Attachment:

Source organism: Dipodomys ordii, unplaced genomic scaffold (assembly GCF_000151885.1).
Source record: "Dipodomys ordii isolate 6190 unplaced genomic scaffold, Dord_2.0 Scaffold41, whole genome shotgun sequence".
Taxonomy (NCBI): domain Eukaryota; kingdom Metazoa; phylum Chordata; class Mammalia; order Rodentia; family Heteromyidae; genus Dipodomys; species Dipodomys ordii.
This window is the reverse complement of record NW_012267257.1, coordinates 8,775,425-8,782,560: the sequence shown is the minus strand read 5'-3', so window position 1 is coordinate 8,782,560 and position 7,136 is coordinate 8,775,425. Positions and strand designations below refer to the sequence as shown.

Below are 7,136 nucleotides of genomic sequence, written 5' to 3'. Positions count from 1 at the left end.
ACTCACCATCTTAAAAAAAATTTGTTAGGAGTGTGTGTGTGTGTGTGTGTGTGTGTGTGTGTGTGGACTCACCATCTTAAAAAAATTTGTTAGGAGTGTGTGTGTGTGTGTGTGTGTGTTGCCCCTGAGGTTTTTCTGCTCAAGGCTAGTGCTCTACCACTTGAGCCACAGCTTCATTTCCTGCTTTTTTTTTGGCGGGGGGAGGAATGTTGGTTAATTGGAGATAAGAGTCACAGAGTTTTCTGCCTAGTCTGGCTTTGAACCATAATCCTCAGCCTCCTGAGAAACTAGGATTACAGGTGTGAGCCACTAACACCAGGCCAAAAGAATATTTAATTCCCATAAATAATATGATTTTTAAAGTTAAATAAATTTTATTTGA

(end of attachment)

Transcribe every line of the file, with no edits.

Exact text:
Source organism: Dipodomys ordii, unplaced genomic scaffold (assembly GCF_000151885.1).
Source record: "Dipodomys ordii isolate 6190 unplaced genomic scaffold, Dord_2.0 Scaffold41, whole genome shotgun sequence".
Taxonomy (NCBI): domain Eukaryota; kingdom Metazoa; phylum Chordata; class Mammalia; order Rodentia; family Heteromyidae; genus Dipodomys; species Dipodomys ordii.
This window is the reverse complement of record NW_012267257.1, coordinates 8,775,425-8,782,560: the sequence shown is the minus strand read 5'-3', so window position 1 is coordinate 8,782,560 and position 7,136 is coordinate 8,775,425. Positions and strand designations below refer to the sequence as shown.

Below are 7,136 nucleotides of genomic sequence, written 5' to 3'. Positions count from 1 at the left end.
ACTCACCATCTTAAAAAAAATTTGTTAGGAGTGTGTGTGTGTGTGTGTGTGTGTGTGTGTGTGTGGACTCACCATCTTAAAAAAATTTGTTAGGAGTGTGTGTGTGTGTGTGTGTGTGTTGCCCCTGAGGTTTTTCTGCTCAAGGCTAGTGCTCTACCACTTGAGCCACAGCTTCATTTCCTGCTTTTTTTTTGGCGGGGGGAGGAATGTTGGTTAATTGGAGATAAGAGTCACAGAGTTTTCTGCCTAGTCTGGCTTTGAACCATAATCCTCAGCCTCCTGAGAAACTAGGATTACAGGTGTGAGCCACTAACACCAGGCCAAAAGAATATTTAATTCCCATAAATAATATGATTTTTAAAGTTAAATAAATTTTATTTGA